After the overwhelming success of The Dark Knight it seems that Nolan was granted one opportunity by Warner Brothers to utilize a large Hollywood budget for an original idea of his own making. That film is Inception. Say what you like about it being a ploy to hold onto Nolan for one more installment of the bat franchise, but this is a refreshing gamble taken by a major studio who clearly have a lot of faith in Mr. Nolan, and rightly so. He is proving himself to be one of the most outstanding filmmakers around and Inception does not lower the bar.
Inception is ultimately a thriller involving drama, sci-fi as well as an epic love story at the heart of this film (pun definitely intended.) It is all combined to leave us with an exceptional experience narratively and visually. The story is extremely complex and pushes its audience to keep up with the deeper and deeper levels of labyrinth-style story structure. You must not go to the bathroom during this film. If you stop paying attention for a short while you will return completely out of the loop. To gain a great appreciation for this movie it demands your focus for the entirety of the screening.
I felt that during the first hour the film was worrying me a little. In this period the rules of the film are generally explained. What our characters can and can’t do. This is still a very fluid sequence of the film for such a clunky objective to achieve but wasn’t blowing me away all that much. As we moved into the ‘heist’ in the last third of the film things really began to crank up and I was drawn into a fantastic, tense ride of which you rarely experience in a film. The story became truly epic as Nolan clearly drew upon James Bond and Matrix influences to escalate the stakes.
There were excellent acting performances throughout with not one actor dropping the ball. DiCaprio was excellent as our hero through this strange world with some mysteries of his own and Ellen Page proved she can play the straight girl and still be compelling. The standout performance for me was from Tom Hardy from films such as Bronson, who excelled as the classy thief. One small problem is that Ken Watanabe who I’ve loved in some of his previous roles like The Last Samurai, was hard for both myself and my friend to understand in parts which was unfortunate. However it still remains, that the strength of the ensemble cast was very impressive and everyone delivered.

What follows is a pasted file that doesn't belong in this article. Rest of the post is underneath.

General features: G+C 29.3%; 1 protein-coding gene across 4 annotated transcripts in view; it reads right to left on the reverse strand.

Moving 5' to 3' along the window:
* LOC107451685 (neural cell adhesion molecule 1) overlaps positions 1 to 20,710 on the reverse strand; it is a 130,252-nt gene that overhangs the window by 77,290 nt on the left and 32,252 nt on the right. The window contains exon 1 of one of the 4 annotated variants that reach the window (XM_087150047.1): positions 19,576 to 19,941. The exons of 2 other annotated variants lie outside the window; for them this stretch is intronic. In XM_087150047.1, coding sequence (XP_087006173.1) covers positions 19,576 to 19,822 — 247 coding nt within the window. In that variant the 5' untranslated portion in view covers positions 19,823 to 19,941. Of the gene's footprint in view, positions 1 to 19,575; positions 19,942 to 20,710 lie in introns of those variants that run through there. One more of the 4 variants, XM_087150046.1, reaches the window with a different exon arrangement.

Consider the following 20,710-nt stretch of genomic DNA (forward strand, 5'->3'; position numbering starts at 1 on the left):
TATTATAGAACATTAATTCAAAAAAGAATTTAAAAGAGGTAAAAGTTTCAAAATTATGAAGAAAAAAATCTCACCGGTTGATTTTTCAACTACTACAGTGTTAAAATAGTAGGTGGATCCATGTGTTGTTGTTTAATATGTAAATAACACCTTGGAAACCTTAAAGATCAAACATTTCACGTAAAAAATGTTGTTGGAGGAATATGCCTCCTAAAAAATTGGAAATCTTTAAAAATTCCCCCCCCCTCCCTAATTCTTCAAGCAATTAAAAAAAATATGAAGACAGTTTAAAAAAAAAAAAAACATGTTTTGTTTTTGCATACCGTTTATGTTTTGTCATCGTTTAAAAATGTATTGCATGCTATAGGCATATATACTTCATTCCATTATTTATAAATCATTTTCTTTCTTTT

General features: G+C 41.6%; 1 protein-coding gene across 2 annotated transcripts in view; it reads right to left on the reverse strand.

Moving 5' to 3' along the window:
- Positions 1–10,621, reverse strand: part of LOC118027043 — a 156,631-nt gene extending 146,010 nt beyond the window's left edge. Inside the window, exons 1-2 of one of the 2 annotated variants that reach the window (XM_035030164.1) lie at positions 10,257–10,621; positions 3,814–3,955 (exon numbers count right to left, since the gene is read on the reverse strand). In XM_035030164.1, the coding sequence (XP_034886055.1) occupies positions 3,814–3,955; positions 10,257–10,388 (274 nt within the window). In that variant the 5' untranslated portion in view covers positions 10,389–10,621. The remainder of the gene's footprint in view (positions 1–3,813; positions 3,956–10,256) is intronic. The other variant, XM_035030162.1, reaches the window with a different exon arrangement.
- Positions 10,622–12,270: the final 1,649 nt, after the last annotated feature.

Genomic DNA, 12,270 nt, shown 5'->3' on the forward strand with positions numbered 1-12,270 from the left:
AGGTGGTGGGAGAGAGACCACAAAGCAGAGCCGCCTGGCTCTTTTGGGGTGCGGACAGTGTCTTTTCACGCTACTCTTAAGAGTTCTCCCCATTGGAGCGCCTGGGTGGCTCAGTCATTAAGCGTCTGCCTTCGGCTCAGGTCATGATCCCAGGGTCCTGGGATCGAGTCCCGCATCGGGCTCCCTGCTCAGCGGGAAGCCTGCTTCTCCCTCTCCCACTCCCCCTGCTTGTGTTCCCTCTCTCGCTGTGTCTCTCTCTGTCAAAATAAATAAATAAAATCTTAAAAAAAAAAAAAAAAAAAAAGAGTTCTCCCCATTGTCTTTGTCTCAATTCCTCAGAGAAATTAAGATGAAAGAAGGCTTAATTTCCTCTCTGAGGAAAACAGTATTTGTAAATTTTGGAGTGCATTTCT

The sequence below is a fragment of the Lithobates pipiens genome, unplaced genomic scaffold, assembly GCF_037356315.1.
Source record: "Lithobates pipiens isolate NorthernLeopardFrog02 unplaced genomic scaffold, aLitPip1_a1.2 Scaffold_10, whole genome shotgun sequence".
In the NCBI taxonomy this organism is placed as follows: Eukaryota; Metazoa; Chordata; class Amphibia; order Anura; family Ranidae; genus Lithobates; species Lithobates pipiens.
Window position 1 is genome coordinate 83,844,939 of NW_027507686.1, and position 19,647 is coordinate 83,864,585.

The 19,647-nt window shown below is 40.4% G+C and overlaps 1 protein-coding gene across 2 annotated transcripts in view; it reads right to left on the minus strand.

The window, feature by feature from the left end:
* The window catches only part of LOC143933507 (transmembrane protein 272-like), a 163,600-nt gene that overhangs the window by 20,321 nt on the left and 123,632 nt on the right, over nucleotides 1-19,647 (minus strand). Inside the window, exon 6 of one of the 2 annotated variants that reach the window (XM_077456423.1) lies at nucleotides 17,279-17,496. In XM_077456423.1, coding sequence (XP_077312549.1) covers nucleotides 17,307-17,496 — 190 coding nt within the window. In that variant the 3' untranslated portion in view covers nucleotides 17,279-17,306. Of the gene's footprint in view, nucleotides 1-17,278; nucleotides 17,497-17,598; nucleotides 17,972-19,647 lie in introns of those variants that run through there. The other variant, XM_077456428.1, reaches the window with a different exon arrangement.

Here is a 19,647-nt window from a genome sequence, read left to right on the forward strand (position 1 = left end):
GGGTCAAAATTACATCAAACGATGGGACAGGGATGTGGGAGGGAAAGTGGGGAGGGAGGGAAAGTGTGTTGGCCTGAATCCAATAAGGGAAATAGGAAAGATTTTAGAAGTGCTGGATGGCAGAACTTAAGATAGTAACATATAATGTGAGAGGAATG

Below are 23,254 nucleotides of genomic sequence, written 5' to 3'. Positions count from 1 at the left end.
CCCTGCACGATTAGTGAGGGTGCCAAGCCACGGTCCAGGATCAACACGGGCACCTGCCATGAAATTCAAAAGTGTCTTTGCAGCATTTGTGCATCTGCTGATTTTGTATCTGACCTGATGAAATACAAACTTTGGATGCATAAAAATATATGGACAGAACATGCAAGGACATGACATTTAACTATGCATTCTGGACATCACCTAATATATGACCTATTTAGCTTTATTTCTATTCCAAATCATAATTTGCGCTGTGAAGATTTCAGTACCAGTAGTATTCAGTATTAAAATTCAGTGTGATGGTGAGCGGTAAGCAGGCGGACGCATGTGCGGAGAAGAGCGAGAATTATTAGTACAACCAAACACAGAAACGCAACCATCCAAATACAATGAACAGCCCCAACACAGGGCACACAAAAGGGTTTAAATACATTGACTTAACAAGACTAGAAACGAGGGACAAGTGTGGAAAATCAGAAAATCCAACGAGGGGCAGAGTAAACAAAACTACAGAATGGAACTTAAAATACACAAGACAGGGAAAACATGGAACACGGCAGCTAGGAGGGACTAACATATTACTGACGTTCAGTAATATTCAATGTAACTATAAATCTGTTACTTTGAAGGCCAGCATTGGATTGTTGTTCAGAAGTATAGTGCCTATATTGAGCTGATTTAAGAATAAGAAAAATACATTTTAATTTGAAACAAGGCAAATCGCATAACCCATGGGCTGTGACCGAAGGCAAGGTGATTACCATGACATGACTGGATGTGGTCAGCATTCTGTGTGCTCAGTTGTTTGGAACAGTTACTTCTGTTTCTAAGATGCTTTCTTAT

What really impressed me with this film was the thought and detail that was put into the script. The depth was exceptional for the story, plus the characters and their motives. I do feel that it is OK if you find yourself a little lost during the film. Questioning what is going on. Nolan wants you to feel like that. He keeps you interested to find out the answer, which he will deliver in time. When you leave the cinema you’ll be happy with the experience, questioning reality, dreams and time.
The ending was tantalizing and thought provoking, really leaving the audience on the edge of their seats. Whilst leaving the cinema I was astounded when thinking how creative this piece of work was and am delighted that the risk of creating such a project was taken. I hope that their faith is rewarded by a large turnout for the film to prove to Hollywood that audiences like to be challenged and be entertained by original ideas.
Many will claim this to be Nolan's masterpiece and I will admit it is an excellent film but for me the first hour of Inception isn’t quite as engaging as the rest, whereas I find The Dark Knight consistently compelling throughout. So surprise, surprise, I would say I prefer Nolan’s previous film but Inception is clearly a project Nolan's wanted to do for nearly a decade. I’m very glad he’s been able to produce this film and am very excited about all the techniques he has acquired to bring to Batman 3.
Reviewed by Nick